The Complete African Safari Medical Guide

So you’re coming on safari to Africa? Our consultants often deal with clients who are anxious about various medical concerns before their trips, so we’ve put together this comprehensive blog, which deals with pretty much any health/medical questions you may have regarding your trip into southern and East Africa.

While Africa is wild and wonderful, it is, like anywhere, full of potential medical dangers. With some good planning and a few simple preparations, you can ensure a hassle- and sickness-free trip of a lifetime.

Article Section Quick Links

  1. Medical Insurance
  2. Vaccinations
  3. Traveller’s Diarrhoea
  4. Bilharzia
  5. Malaria
  6. First Aid
  7. Chronic Medications
  8. Machines Needing Electricity
  9. Over 65 Medical Certificates
  10. Sun Stroke & Heat Stroke
  11. Altitude Sickness
  12. HIV / AIDS

IMPORTANT NOTE/DISCLAIMER: This is a general, basic overview. Before travelling to Africa, every person should visit their own doctor or local travel clinic, well in advance of their departure, to obtain advice. Each person is different, has different underlying conditions, allergies, etc., so a pre-trip health check and discussion of what vaccines, malaria prophylaxis are necessary, and other health concerns, is imperative.

This blog does not replace the advice of your doctor/travel nurse.

Medical Insurance

Before coming on safari, be sure to get good medical insurance, including medical evacuation. Many areas visited are far from medical facilities and difficult to reach. Should there be a medical emergency, you want to feel safe in the knowledge that your insurance will cover any eventuality.

For everything insurance-related, read our full blog on the subject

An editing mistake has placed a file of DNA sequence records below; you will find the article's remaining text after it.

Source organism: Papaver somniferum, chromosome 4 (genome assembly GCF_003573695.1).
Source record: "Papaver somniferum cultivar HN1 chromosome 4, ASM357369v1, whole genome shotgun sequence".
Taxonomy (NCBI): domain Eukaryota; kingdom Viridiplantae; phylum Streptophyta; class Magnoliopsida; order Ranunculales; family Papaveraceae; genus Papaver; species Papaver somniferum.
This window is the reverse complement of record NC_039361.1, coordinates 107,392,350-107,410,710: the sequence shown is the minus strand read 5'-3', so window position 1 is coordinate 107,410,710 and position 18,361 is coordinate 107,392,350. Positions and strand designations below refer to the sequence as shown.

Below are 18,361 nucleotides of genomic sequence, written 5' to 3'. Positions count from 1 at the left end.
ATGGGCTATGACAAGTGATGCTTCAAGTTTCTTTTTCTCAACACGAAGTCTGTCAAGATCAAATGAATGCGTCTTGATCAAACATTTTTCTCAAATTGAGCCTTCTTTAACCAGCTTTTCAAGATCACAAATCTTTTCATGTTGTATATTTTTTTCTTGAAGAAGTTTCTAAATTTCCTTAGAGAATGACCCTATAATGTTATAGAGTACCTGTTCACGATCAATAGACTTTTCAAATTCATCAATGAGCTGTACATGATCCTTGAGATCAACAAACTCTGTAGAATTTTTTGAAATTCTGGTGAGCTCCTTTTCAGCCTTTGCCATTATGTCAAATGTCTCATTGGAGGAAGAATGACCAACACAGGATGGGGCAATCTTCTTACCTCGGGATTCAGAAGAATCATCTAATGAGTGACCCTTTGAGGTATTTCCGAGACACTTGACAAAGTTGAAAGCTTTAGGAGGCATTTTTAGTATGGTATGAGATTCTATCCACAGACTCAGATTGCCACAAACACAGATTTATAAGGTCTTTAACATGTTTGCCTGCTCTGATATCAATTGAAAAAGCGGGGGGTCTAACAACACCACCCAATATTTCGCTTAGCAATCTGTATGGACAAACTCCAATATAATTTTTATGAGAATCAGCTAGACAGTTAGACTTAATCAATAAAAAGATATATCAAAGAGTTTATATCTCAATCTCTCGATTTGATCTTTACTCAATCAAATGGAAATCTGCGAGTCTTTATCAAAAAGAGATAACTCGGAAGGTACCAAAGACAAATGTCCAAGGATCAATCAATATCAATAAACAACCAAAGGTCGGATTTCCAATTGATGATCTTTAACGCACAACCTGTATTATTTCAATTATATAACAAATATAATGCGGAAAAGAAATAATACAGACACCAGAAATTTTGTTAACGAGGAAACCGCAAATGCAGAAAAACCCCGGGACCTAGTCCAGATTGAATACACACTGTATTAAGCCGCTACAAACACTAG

KOMUnewsVaccine - KOMUnews

The most important thing about vaccinations is to get them well in advance. Many vaccines take a while to work e.g. yellow fever, which must be given at least 10 days before entering an endemic area. Others require a series of injections e.g. hepatitis A and B.

Primary vaccinations, which in most countries include tetanus, diphtheria, whooping cough, measles, mumps, rubella, polio, TB and meningitis, must be up to date. Boosters may be necessary, so be sure to discuss these with your medical practitioner well in advance of travel.

The only vaccine that is officially required in some African countries is the yellow fever vaccine, in endemic areas (or if you’re travelling through an endemic area, even just as a layover). Without your certificate of vaccination, more than 10 days prior, there’s a real possibility that you will not be allowed into the country, or that you will be quarantined and vaccinated.

See our blog, for a full explanation on yellow fever.

The question of which other vaccinations to get is a very difficult on to answer, and depends on many factors including:

  • Your immunisation status, i.e. are your ‘normal’ vaccinations up to date
  • Age
  • Current health
  • Which countries you’re visiting
  • Any current epidemics, e.g. cholera, typhoid, polio or measles, that may require vaccination or booster vaccinations
  • Your planned activities, e.g. if you’re going to be in contact with unbottled water/unwashed food in endemic countries, it may be wise to get cholera and typhoid vaccinations etc.

Each preventable disease has different methods of transmission and different risks (again, multi-factorial). Risks differ from country-to-country and moment-to-moment, so check with both the Travel Clinic and Embassy with regard to any disease outbreaks in the countries you’re visiting, well in advance.

Mode of Transmission

Mode of transmission is one of the major factors to consider when choosing which vaccinations to get. Here, we summarise routes of transmission of the most common diseases against which you can vaccinate.

  • Water/food-borne: cholera, hepatitis A, typhoid
  • Person-to-person, air-borne: diphtheria, influenza
  • Infected blood/blood products/bodily fluids: hepatitis B
  • Saliva of infected animal: rabies
  • Contamination of cuts/burns//bites: tetanus

Vaccination Summary

So, in conclusion, the vaccinations you choose to get mainly depends on you, in consultation with your medical practitioner, taking into account your medical history and your risk, based on countries visited and current outbreaks. Only yellow fever is required, the rest are just recommended.


Derek GaveyWater - Derek Gavey